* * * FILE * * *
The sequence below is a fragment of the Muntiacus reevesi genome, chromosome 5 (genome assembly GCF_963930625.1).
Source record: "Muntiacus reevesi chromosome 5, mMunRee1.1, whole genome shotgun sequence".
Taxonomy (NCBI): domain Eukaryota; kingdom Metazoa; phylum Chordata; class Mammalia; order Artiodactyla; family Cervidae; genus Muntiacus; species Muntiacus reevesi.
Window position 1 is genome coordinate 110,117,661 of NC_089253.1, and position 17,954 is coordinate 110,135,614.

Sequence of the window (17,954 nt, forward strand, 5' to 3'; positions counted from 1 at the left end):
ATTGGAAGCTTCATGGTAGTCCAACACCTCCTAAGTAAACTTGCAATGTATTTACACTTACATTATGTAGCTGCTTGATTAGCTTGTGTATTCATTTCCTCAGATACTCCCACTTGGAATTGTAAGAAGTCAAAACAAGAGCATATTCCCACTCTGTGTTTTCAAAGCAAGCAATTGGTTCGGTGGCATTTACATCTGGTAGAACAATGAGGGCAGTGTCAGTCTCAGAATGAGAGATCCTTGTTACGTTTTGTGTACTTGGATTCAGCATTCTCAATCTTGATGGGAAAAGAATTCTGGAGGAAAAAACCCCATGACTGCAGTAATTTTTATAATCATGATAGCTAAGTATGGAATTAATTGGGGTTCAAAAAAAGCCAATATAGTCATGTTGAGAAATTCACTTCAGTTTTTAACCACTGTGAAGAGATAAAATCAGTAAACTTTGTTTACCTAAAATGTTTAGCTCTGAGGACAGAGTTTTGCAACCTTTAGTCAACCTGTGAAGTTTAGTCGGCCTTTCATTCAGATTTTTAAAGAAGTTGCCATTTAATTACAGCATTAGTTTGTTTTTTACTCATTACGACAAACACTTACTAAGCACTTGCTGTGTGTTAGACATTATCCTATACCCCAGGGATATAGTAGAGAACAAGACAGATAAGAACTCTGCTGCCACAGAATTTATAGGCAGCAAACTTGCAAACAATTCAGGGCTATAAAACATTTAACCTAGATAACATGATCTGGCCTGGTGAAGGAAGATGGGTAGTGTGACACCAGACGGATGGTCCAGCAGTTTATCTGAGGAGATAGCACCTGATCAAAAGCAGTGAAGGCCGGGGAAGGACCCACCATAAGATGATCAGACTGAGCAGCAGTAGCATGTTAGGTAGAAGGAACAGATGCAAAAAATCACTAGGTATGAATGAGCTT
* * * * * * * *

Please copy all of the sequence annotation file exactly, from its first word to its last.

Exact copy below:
The sequence below is a fragment of the Muntiacus reevesi genome, chromosome 5 (genome assembly GCF_963930625.1).
Source record: "Muntiacus reevesi chromosome 5, mMunRee1.1, whole genome shotgun sequence".
Taxonomy (NCBI): domain Eukaryota; kingdom Metazoa; phylum Chordata; class Mammalia; order Artiodactyla; family Cervidae; genus Muntiacus; species Muntiacus reevesi.
Window position 1 is genome coordinate 110,117,661 of NC_089253.1, and position 17,954 is coordinate 110,135,614.

Sequence of the window (17,954 nt, forward strand, 5' to 3'; positions counted from 1 at the left end):
ATTGGAAGCTTCATGGTAGTCCAACACCTCCTAAGTAAACTTGCAATGTATTTACACTTACATTATGTAGCTGCTTGATTAGCTTGTGTATTCATTTCCTCAGATACTCCCACTTGGAATTGTAAGAAGTCAAAACAAGAGCATATTCCCACTCTGTGTTTTCAAAGCAAGCAATTGGTTCGGTGGCATTTACATCTGGTAGAACAATGAGGGCAGTGTCAGTCTCAGAATGAGAGATCCTTGTTACGTTTTGTGTACTTGGATTCAGCATTCTCAATCTTGATGGGAAAAGAATTCTGGAGGAAAAAACCCCATGACTGCAGTAATTTTTATAATCATGATAGCTAAGTATGGAATTAATTGGGGTTCAAAAAAAGCCAATATAGTCATGTTGAGAAATTCACTTCAGTTTTTAACCACTGTGAAGAGATAAAATCAGTAAACTTTGTTTACCTAAAATGTTTAGCTCTGAGGACAGAGTTTTGCAACCTTTAGTCAACCTGTGAAGTTTAGTCGGCCTTTCATTCAGATTTTTAAAGAAGTTGCCATTTAATTACAGCATTAGTTTGTTTTTTACTCATTACGACAAACACTTACTAAGCACTTGCTGTGTGTTAGACATTATCCTATACCCCAGGGATATAGTAGAGAACAAGACAGATAAGAACTCTGCTGCCACAGAATTTATAGGCAGCAAACTTGCAAACAATTCAGGGCTATAAAACATTTAACCTAGATAACATGATCTGGCCTGGTGAAGGAAGATGGGTAGTGTGACACCAGACGGATGGTCCAGCAGTTTATCTGAGGAGATAGCACCTGATCAAAAGCAGTGAAGGCCGGGGAAGGACCCACCATAAGATGATCAGACTGAGCAGCAGTAGCATGTTAGGTAGAAGGAACAGATGCAAAAAATCACTAGGTATGAATGAGCTT